Wednesday, September 3, 2008
Cellini almost died by the head of Medusa
Cellini was a goldsmith and bronze sculptor from Florence. He was creating the famed Perseus and Medusa now in the Loggia of Florence. During the casting process he nearly died.
As he poured the molten metal into the cast of his Medusa and Perseus his studio caught fire. He and his assistants fought so hard to prevent it from burning down he caught a terrible fever. He lay in bed for three days fearful of death due to his fever.
One of his assistants came to him saying, "Poor Benvenuto (Cellini), all is lost." This news enraged Cellini. He let out a yell he claimed could be heard throughout Italy. He jumped from bed with his terrible fever to assess the damage to his statue.
The metal had cooled and didn't set properly. It has a rough look and almost looked as if it couldn't be saved. Cellini began to reheat the metal. He bought oak from a carpenter down the street and reheated the cast to a liquid. The damage done during the first pour reduced the amount of salvageable metal. As it turned to a liquid he knew he wouldn't have enough for the entire pour. He had his servants bring all the pewter in his entire house adding it to the molten liquid.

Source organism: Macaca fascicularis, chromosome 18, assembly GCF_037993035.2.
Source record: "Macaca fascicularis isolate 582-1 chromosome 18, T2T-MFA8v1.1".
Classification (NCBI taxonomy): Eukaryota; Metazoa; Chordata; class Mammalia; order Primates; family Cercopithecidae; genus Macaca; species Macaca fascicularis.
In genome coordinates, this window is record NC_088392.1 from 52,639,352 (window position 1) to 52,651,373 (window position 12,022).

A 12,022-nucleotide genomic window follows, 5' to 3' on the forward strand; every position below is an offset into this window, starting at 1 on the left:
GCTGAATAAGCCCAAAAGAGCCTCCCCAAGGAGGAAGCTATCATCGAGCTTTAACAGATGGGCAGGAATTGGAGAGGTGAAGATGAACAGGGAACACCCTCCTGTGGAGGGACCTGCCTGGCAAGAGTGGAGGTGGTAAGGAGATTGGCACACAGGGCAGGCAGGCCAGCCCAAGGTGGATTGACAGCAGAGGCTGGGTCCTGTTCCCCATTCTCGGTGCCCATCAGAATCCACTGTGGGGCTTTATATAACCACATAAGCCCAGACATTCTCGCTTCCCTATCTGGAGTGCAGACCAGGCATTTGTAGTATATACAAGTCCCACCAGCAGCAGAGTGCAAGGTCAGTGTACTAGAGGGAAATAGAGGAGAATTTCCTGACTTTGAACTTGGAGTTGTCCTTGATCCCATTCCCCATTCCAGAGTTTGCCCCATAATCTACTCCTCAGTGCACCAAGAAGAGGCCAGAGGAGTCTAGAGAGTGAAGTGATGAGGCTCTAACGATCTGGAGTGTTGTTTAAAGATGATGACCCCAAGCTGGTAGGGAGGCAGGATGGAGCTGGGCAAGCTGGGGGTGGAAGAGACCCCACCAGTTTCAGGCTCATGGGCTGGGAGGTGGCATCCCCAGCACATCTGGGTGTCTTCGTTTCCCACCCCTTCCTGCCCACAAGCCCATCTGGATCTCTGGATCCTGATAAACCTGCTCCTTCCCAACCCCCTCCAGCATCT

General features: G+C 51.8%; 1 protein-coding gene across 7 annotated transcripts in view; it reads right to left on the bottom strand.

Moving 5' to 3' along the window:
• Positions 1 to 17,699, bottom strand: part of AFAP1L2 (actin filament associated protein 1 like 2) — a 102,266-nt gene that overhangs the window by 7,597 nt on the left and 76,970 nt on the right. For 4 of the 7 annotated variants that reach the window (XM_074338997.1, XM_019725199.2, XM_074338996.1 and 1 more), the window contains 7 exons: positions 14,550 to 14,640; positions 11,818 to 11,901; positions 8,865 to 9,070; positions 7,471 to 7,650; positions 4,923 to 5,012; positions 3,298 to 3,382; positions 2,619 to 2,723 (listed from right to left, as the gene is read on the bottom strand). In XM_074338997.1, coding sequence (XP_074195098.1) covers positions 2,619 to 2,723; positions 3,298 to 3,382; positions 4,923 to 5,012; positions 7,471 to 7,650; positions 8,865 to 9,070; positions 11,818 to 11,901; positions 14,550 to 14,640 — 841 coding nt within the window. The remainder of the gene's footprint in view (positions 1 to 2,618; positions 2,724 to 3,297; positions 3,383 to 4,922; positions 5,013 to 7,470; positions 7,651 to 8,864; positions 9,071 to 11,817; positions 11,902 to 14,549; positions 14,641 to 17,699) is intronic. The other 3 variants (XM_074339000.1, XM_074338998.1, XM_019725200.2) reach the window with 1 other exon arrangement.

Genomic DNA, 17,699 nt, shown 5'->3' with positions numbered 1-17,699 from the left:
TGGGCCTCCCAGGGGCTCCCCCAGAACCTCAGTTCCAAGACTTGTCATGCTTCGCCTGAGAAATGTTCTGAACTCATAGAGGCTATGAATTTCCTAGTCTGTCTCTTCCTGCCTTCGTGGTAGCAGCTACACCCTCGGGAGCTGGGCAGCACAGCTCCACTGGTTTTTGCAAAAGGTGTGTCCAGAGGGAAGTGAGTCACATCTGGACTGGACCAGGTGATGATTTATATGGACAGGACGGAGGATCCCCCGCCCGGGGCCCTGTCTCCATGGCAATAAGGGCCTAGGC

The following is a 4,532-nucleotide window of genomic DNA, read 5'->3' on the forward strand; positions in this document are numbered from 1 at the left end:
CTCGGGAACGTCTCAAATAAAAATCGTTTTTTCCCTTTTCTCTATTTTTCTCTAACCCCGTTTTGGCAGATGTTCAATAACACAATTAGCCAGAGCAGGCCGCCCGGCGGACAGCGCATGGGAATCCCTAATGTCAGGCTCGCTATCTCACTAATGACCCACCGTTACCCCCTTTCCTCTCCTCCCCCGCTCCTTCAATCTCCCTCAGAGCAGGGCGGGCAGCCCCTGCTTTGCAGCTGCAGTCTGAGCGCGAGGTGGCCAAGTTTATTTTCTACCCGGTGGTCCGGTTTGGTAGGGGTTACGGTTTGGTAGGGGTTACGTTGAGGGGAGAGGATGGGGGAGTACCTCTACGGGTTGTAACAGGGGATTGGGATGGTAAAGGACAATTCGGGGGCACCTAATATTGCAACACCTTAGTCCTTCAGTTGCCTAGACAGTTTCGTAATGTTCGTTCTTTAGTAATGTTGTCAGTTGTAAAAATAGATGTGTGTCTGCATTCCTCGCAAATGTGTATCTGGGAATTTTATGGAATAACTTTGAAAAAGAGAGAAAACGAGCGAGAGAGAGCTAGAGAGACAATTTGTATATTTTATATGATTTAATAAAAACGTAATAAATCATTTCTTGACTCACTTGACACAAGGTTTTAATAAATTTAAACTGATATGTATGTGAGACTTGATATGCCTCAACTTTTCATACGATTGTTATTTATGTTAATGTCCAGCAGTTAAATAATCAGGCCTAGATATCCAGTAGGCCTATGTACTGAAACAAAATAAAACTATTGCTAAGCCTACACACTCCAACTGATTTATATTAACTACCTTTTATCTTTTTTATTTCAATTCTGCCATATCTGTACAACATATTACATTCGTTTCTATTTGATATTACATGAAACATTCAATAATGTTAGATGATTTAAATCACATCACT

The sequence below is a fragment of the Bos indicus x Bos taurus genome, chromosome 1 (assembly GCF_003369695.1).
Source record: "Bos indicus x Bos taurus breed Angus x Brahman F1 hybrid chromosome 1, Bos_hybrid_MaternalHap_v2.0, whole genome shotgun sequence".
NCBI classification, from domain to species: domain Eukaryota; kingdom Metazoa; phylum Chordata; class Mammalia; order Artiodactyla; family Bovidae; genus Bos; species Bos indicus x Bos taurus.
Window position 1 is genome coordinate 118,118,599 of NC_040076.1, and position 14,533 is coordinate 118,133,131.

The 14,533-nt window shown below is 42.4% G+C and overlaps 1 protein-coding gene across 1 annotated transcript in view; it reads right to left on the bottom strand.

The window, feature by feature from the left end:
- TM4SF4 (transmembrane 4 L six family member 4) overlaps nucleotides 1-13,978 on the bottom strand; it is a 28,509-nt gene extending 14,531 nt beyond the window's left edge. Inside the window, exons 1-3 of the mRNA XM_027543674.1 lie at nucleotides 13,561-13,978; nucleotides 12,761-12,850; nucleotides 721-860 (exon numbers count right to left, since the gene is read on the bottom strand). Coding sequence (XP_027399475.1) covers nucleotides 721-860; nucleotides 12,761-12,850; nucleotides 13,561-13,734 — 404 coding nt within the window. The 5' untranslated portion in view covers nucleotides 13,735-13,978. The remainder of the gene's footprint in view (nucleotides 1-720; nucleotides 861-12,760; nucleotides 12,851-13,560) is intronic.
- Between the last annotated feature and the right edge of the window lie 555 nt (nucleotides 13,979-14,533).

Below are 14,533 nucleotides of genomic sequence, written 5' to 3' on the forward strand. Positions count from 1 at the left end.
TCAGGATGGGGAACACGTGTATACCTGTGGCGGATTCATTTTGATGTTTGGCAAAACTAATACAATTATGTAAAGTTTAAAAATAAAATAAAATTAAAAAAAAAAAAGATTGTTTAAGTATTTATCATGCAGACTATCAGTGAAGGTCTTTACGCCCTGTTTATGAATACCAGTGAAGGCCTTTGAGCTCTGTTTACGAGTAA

He worked so hard for so long that he forgot about his fever, his asssistants worked as hard doing the work of three men per person.
Cellini poured and saved his masterpiece.
He wrote about the entire process in his autobiography. It is one of the better reads about life and work in Renaissance Italy from the hand of a master.
The image of Cellini is from the walkway near the Uffizi in Florence.